William H. Natcher Federal Building and United States Courthouse

The William H. Natcher Federal Building and United States Courthouse is a courthouse of the United States District Court for the Western District of Kentucky located in Bowling Green, Kentucky. Built in 1912, the building was renamed for U. S. Representative William Huston Natcher in 1994, it is located at 241 East Main Street. The building is an example of Renaissance Revival architecture, symmetrical in form and with all four facades treated in the same manner, it sits on a rusticated base, has a crowning cornice and trabeated apertures. Horizontality of detail is exhibited in the parapet, it is of local significance because the limestone was quarried locally by the Bowling Green Quarries Company. The interior spaces of the stairwell and courtroom are examples of outstanding craftsmanship; the curved marble staircase is original to the 1912 building and is the dominant feature of the building. The lobby retains features of both the 1912 and 1941 periods of construction; the courtroom was designed as a simple, yet elegant, space with paneled plaster walls.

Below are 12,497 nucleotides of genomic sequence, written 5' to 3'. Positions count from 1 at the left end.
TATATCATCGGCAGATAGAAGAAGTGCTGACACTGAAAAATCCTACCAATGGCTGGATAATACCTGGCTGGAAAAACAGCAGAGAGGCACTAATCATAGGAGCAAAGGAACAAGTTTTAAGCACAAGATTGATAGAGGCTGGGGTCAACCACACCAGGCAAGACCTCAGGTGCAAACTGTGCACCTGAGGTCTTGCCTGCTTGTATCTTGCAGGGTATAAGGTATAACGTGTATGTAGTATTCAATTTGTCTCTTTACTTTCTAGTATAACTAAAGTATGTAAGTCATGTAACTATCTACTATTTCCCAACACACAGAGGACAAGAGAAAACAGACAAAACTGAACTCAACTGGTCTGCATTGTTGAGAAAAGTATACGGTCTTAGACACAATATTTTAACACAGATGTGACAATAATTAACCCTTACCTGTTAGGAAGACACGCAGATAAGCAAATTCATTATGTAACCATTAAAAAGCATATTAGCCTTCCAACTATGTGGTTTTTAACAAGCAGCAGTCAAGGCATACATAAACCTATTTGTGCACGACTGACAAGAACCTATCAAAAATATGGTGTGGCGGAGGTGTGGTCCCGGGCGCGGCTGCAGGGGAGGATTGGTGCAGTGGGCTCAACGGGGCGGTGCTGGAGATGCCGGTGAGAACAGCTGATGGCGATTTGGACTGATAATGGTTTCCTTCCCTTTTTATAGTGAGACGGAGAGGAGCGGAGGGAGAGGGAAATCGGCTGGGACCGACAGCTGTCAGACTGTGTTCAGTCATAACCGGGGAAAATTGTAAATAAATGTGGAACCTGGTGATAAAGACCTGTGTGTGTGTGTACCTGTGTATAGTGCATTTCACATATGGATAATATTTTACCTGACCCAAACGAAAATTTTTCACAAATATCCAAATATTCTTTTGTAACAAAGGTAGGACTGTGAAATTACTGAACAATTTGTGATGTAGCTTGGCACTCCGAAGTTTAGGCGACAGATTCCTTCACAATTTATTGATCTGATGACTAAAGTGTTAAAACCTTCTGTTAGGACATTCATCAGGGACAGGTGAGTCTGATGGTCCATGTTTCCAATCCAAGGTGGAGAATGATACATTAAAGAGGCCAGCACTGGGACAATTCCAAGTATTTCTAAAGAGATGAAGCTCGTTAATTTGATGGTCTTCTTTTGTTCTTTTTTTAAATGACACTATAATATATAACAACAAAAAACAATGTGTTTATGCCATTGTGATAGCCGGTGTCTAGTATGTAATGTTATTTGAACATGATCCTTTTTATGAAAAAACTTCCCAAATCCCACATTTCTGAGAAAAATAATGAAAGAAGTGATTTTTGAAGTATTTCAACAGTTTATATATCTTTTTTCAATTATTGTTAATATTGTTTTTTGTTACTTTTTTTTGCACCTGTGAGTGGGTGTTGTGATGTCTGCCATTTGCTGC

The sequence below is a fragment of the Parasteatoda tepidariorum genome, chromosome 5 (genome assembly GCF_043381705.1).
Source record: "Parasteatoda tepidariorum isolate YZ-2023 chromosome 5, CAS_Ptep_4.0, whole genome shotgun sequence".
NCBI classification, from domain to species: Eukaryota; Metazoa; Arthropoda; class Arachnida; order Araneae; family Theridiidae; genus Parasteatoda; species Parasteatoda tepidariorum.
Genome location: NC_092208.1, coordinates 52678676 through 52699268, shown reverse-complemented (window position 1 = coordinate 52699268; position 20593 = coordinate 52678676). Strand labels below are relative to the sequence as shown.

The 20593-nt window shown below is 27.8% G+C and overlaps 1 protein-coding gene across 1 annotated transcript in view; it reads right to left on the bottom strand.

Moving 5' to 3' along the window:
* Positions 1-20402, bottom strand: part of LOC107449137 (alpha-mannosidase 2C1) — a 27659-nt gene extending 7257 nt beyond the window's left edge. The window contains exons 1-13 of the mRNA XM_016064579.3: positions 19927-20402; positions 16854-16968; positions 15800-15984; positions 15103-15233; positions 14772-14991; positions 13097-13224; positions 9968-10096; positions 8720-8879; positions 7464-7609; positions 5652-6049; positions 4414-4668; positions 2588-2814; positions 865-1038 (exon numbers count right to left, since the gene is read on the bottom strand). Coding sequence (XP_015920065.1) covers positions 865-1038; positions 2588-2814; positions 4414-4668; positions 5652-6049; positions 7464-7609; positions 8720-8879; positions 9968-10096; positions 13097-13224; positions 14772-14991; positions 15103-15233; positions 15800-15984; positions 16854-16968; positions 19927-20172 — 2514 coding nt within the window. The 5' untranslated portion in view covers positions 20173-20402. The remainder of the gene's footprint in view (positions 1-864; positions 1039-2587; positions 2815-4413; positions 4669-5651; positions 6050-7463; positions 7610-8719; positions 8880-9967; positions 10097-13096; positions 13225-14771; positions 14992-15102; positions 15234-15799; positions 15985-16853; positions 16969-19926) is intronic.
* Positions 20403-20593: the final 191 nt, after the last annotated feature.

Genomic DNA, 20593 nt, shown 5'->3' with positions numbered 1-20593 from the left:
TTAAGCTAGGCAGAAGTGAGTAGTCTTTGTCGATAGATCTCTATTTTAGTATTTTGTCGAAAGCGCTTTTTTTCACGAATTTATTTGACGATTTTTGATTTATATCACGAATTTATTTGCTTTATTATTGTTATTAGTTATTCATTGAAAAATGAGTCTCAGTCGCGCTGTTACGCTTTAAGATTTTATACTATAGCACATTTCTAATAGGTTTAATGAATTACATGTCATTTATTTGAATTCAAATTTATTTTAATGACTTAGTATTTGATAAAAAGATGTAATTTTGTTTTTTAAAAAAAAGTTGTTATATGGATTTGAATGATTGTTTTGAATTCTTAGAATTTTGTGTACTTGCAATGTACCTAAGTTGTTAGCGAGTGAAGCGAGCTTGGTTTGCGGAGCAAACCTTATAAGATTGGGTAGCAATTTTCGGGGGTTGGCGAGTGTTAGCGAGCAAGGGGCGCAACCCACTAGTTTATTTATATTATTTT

The building was constructed in 1912 as a U. S. Post Office and Courthouse; as the community grew and the post office expanded, there arose a need for additional postal service space. A one-story addition was built at the west facade in 1941. In the 1960s the postal service moved out and the courts and other federal agencies have occupied the space since that time; the building was listed on the National Register of Historic Places in 1977 as part of the Downtown Commercial District. It is significant to the district as an example of Renaissance Revival architecture and as a symbol of the federal presence in the community, it was renamed for Kentucky Congressional Representative William H. Natcher, who served from 1953 to 1994; the William H. Natcher Federal Building and U. S. Courthouse in Bowling Green, Kentucky, is a three-story Renaissance Revival white limestone building with a rusticated base. Squared limestone pilasters of minimum projection define the bays. Two bands of molding separate the rusticated base from the rest of the building.